Image source, Getty Images

Adelaide United player Josh Cavallo has come out as gay, becoming the only current male professional footballer in the world to do so.

The 21-year-old wrote on social media that he was "ready to speak about something personal that I'm finally comfortable to talk about in my life".

"I'm a footballer and I'm gay," the midfielder said in an accompanying video.

"All I want to do is play football and be treated equally."

'Fighting with my sexuality'

Josh said he was tired of trying to perform at his best "and to live this double life, it's exhausting".

"It's been a journey to get to this point in my life, but I couldn't be happier with my decision to come out."

"I have been fighting with my sexuality for six years now, and I'm glad I can put that to rest."

Josh's Truth

— Adelaide United (@AdelaideUnited) October 27, 2021
The BBC is not responsible for the content of external sites.View original tweet on Twitter

He thought "people would think of me differently when they found out".

"They would start saying bad things about me or making fun out of me. That's not the case. If anything you would earn more respect from people."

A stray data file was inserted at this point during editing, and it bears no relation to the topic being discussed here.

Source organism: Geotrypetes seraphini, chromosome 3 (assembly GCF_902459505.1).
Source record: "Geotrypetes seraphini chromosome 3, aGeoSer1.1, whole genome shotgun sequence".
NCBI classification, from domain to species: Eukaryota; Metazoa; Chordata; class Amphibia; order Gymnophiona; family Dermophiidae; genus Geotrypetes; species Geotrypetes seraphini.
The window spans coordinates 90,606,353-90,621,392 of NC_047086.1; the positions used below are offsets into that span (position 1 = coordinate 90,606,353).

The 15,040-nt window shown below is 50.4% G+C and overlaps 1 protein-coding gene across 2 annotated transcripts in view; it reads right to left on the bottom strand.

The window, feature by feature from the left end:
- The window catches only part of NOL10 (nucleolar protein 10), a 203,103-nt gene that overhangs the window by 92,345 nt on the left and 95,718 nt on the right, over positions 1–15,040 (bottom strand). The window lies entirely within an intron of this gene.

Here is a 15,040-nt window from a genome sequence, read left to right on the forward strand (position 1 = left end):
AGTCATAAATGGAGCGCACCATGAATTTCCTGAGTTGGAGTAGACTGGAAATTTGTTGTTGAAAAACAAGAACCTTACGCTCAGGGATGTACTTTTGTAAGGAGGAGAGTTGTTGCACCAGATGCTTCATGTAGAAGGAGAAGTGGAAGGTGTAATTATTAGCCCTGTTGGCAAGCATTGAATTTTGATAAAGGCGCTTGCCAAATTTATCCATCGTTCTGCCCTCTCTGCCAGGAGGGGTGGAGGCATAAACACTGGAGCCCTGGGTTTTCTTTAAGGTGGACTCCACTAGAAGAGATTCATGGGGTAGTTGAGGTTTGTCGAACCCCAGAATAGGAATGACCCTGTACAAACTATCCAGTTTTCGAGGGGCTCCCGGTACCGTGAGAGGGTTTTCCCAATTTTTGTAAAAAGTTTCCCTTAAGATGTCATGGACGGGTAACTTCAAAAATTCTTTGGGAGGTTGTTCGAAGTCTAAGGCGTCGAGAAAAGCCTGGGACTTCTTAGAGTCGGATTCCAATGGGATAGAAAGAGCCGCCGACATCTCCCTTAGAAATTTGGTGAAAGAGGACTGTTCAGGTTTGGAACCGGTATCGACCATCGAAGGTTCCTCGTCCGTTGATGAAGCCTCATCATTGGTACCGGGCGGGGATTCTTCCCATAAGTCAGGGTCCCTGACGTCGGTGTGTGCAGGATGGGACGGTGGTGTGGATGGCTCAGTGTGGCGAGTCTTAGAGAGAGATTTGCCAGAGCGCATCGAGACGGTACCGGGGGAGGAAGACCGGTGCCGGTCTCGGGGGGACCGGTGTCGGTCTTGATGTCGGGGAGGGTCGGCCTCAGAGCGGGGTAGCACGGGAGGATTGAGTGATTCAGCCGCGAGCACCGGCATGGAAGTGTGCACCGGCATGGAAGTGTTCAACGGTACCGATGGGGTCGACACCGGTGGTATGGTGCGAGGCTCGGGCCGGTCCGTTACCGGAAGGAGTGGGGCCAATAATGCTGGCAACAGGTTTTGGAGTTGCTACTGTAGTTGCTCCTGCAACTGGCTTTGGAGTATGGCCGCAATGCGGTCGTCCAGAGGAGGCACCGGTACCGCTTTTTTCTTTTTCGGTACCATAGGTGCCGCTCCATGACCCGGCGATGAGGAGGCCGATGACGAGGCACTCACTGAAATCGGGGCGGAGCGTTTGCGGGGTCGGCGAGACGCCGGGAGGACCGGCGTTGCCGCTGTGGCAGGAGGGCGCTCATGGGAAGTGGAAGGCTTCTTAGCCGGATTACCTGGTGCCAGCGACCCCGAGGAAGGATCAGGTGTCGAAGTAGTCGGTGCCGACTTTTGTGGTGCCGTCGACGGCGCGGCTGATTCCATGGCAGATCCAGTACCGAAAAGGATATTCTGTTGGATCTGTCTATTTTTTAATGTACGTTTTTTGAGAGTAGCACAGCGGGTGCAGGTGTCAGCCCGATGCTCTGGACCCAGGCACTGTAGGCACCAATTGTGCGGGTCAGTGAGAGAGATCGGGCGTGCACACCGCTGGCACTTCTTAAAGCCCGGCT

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Few elite male football players have come out as gay during their careers.

Andy Brennan became the first former Australian League player to come out in 2019 when the ex-Newcastle Jet was still playing in a lower tier.

Former Aston Villa midfielder Thomas Hitzlsperger revealed he was gay after retiring from the sport.

In 1990, Justin Fashanu came out as gay. He took his own life in 1998 after allegations of sexual assault were made against him by a 17-year-old in the US.

Thomas Beattie, a former youth player for English club Hull City came out in 2020, and said he was proud of Josh, adding "visibility and representation matters".

— Josh Cavallo (@JoshuaCavallo) October 27, 2021
The BBC is not responsible for the content of external sites.View original tweet on Twitter

Josh's statement has sparked an outpouring of support for him, which he's called "immense".

Australia's professional players union said it was a "wonderful moment" for him, the sport and "the LGBTI+ community".

"Being a closeted footballer, I've had to learn to mask my feelings in order to fit the mould of a professional footballer."

"That's a lot of wasted young players missing out – players that could be very talented, but who don't fit the norm."

"As a gay footballer, I know there are other players living in silence. I want to help change this, to show that everyone is welcome in the game of football and deserves the right to be their authentic self," he added.

Newsbeat has contacted Josh's management but they've not yet responded.

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